last bit of information I would provide the reviewer is your estimate of how
much of this water will be heated by the DHW heater and to what temperature.
Your mop sinks will contribute a bit to this if the janitorial staff like to
mop with hot water, but the majority of the heated water will be at the
lavatory sinks. You may have to make some educated guesses here so back them

Lastly, always, always provide your units. For us and for the reviewers.



cmg750's picture
Joined: 2010-10-05
Reputation: 0


In general, I tend to follow the procedure laid out in WEc3 for the hot water savings from low-flow fixtures. I've found their calculation procedure for total flow (gallons / year) to be accepted by LEED reviewers.

This does not address water flow from fixtures outside the WEc3 scope, like service sinks, so the ASHRAE handbook or a reasonably documented project-specific assumption sounds like the way to go to get total water use per year for these fixtures.

Like you mentioned, this also does not specify the water temperatures, which are needed for the calc.

Different hot water uses in a building often have different temperature needs (ie handwashing, dishwashing, showers, etc), so even if we know the total water use for each of these fixtures, we'd need to get the expected discharge temperature of each use in order to figure out how much hot water is required.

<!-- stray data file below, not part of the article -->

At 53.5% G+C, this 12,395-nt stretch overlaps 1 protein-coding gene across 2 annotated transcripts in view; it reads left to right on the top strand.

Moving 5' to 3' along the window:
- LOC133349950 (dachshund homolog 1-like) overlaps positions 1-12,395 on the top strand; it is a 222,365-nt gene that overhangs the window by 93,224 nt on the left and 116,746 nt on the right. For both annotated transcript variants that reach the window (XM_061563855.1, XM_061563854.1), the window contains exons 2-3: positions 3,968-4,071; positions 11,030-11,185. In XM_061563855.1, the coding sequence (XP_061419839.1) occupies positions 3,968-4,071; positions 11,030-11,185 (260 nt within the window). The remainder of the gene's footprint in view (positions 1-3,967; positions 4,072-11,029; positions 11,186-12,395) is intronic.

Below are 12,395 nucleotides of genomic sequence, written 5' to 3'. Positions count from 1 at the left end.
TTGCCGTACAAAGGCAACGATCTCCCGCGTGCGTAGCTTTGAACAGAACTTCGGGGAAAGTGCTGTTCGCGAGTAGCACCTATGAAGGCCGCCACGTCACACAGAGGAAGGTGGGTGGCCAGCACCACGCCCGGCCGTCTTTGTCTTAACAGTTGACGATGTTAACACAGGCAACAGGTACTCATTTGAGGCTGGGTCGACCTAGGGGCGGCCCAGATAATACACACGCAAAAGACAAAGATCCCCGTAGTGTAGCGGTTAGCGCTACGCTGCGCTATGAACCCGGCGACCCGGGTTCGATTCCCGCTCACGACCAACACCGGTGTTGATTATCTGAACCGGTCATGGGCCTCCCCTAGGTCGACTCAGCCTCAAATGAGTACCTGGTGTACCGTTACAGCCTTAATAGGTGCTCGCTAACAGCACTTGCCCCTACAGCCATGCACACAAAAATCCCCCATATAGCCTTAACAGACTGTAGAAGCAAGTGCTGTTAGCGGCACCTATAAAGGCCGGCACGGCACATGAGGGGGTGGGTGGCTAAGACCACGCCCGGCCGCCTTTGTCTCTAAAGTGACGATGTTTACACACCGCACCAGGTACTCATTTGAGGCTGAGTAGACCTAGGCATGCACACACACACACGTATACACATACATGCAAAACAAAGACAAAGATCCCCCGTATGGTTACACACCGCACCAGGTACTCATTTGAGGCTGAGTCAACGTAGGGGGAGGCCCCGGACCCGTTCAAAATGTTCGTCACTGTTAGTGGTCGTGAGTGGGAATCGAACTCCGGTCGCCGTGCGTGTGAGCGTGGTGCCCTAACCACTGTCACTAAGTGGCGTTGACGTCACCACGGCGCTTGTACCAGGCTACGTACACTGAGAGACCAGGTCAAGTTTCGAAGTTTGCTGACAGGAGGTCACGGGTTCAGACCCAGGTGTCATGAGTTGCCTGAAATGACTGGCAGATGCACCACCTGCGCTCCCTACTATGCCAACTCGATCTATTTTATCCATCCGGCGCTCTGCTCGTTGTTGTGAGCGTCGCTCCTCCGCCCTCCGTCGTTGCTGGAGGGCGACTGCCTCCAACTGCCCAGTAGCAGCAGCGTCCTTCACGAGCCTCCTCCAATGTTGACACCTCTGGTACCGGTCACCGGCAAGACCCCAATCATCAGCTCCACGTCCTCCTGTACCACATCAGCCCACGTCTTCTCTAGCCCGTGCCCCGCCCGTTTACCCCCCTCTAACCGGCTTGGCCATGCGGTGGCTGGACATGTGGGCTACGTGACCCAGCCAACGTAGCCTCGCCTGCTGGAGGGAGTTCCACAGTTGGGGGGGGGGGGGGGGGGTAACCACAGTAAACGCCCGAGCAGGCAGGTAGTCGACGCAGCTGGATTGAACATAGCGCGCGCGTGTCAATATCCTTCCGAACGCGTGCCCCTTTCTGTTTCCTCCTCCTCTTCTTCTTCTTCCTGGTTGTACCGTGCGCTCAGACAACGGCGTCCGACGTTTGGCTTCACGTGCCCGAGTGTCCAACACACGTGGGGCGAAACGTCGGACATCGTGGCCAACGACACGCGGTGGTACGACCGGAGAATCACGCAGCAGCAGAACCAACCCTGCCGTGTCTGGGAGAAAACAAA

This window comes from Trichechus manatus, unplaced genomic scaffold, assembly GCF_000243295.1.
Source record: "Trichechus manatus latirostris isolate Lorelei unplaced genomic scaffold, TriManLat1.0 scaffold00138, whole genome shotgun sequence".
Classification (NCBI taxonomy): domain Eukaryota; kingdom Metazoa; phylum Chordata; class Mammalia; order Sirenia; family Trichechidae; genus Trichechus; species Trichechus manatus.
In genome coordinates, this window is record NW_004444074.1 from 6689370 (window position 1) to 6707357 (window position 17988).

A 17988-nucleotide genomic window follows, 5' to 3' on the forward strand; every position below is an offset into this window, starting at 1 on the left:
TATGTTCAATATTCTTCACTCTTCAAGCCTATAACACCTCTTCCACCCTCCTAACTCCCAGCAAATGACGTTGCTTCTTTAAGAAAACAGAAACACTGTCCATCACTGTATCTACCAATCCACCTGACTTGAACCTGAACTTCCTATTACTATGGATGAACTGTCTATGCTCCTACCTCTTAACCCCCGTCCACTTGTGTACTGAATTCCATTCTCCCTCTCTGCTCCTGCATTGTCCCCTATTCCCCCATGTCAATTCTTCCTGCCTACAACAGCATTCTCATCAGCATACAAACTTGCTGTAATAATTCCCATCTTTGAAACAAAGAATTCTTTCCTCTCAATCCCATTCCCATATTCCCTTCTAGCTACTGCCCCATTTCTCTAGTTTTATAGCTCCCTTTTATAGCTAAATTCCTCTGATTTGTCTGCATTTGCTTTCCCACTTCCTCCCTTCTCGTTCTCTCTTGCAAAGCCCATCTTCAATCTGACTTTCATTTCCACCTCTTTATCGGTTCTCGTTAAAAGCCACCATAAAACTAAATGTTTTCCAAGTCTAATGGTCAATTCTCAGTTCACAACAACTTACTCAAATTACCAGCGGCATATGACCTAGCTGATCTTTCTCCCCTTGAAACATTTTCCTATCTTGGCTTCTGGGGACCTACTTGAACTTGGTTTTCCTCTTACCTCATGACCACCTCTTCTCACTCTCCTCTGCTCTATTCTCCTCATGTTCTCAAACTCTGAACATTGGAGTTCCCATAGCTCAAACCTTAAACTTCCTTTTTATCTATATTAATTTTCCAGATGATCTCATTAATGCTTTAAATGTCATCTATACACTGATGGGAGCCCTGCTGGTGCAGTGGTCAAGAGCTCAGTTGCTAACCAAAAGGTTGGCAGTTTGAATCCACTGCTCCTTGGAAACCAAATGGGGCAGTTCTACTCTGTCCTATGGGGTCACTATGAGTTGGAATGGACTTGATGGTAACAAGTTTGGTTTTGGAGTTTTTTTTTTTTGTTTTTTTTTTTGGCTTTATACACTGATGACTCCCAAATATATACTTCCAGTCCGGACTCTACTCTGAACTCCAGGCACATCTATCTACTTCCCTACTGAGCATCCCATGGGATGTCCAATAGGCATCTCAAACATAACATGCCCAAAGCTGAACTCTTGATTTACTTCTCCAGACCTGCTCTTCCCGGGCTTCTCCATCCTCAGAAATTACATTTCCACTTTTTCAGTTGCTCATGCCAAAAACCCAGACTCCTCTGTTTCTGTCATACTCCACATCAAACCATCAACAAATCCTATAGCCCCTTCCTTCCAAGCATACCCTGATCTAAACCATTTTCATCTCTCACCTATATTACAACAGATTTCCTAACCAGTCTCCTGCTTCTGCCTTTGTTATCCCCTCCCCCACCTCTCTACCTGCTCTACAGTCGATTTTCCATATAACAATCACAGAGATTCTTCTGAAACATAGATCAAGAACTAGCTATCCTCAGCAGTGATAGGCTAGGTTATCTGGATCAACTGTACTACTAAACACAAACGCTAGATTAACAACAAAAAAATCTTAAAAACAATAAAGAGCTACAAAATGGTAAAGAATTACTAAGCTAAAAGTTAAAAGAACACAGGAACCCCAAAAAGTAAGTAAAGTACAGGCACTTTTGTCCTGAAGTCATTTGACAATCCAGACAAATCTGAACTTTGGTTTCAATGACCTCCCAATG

Most of the time I get the temperatures I need from the project plumbing engineer, who has a better familiarity with these targets than I do.

If you don't have access to a plumbing engineer -

- For the inlet cold water temp, per the eQUEST dictionary, if you don't specify the temp eQUEST uses the monthly average ground temp. I hope this would be available via an hourly report, although I haven't checked.

- For the discharge hot water temp, various plumbing codes (IPC, NPC) specify limits on the hot water temp to prevent scalding, and I've seen engineers take a factor off of that to estimate the average hot water use temp. I've heard 110 deg F for showers and 105 deg F for lavs in our office. Service sinks might have something higher (say 120?).

- For the water storage temp, this is also something that should be obtainable from the plumbing engineer. As a starting point I've heard 120 - 140 deg F in our office as well. I believe the IPC limits the maximum storage water temp to 140.